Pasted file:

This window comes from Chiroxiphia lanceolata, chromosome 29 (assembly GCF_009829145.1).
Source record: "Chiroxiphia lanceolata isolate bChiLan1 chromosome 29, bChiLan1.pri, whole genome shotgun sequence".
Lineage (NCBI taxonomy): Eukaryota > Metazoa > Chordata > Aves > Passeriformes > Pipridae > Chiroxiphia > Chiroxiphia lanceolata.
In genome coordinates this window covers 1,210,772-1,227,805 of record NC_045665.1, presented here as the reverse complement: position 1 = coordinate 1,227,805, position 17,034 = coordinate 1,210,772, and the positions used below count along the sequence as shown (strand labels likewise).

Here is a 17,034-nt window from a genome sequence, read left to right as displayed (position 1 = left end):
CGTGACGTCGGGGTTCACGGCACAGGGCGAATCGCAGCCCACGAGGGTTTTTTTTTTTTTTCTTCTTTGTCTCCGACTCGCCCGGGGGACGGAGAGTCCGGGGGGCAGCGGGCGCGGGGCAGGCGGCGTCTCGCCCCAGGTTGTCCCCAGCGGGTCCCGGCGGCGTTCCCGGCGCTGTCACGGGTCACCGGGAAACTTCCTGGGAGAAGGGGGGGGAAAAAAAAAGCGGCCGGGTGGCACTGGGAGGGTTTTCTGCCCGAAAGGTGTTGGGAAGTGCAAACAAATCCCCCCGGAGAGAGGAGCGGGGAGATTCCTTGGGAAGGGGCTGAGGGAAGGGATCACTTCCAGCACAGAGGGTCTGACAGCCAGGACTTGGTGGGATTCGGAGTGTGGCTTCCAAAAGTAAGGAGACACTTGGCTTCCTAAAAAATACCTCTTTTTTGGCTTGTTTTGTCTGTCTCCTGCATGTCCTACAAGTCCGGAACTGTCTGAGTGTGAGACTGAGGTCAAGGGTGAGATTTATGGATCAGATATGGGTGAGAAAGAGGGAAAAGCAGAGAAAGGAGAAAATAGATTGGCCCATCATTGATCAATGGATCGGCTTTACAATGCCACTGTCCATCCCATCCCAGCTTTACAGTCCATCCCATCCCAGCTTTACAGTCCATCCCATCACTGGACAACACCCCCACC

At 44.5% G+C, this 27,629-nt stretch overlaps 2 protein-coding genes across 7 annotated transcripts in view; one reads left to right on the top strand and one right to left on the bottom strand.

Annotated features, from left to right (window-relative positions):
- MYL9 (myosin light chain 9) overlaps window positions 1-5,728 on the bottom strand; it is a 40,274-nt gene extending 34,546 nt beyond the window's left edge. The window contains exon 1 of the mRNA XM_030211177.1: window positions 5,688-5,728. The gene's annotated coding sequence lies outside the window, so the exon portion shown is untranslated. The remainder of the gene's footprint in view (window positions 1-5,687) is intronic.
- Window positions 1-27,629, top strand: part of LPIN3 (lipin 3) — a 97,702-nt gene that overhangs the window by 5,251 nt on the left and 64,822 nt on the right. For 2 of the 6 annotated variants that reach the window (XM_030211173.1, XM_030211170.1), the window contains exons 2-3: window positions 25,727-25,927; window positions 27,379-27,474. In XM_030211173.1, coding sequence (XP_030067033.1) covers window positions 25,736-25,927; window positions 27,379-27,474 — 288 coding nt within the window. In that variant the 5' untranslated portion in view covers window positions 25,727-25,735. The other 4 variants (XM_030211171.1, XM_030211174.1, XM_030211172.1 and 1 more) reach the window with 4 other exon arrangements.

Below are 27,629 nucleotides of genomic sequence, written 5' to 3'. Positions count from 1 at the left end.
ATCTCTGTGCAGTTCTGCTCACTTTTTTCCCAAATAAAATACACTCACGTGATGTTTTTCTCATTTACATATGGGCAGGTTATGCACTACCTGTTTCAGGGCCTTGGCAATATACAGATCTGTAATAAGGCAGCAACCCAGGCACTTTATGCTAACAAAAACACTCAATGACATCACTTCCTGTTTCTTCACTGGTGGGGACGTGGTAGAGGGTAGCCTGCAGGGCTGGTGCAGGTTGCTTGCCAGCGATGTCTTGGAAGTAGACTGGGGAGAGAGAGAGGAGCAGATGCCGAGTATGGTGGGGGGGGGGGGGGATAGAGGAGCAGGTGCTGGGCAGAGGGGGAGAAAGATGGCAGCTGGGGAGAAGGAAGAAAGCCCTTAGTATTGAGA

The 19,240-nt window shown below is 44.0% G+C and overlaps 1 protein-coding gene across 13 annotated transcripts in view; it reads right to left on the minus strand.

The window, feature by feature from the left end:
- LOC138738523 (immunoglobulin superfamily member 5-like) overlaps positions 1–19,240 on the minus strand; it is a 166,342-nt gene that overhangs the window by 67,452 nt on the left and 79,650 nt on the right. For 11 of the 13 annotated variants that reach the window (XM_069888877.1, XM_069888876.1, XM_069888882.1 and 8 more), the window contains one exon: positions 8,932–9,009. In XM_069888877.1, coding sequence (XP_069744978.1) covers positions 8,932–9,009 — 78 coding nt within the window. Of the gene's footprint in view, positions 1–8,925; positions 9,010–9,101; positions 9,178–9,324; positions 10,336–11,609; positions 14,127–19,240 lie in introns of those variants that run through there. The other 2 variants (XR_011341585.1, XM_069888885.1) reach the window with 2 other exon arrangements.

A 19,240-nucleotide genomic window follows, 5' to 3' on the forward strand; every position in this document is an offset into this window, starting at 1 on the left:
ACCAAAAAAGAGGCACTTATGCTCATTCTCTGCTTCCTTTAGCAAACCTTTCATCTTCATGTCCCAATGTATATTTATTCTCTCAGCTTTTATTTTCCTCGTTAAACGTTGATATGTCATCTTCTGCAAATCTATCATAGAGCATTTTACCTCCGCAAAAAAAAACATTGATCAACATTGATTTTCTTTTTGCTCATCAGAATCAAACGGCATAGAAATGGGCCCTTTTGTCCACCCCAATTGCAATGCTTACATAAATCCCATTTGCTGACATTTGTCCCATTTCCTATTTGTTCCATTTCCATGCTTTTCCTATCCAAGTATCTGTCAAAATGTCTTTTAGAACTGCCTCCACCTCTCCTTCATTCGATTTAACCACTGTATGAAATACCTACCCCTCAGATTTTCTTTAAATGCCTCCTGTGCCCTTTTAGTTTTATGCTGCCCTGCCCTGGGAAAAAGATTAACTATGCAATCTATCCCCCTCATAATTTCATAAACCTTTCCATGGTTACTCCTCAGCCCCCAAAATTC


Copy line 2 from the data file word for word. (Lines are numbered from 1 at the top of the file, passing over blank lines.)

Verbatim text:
Source record: "Chiroxiphia lanceolata isolate bChiLan1 chromosome 29, bChiLan1.pri, whole genome shotgun sequence".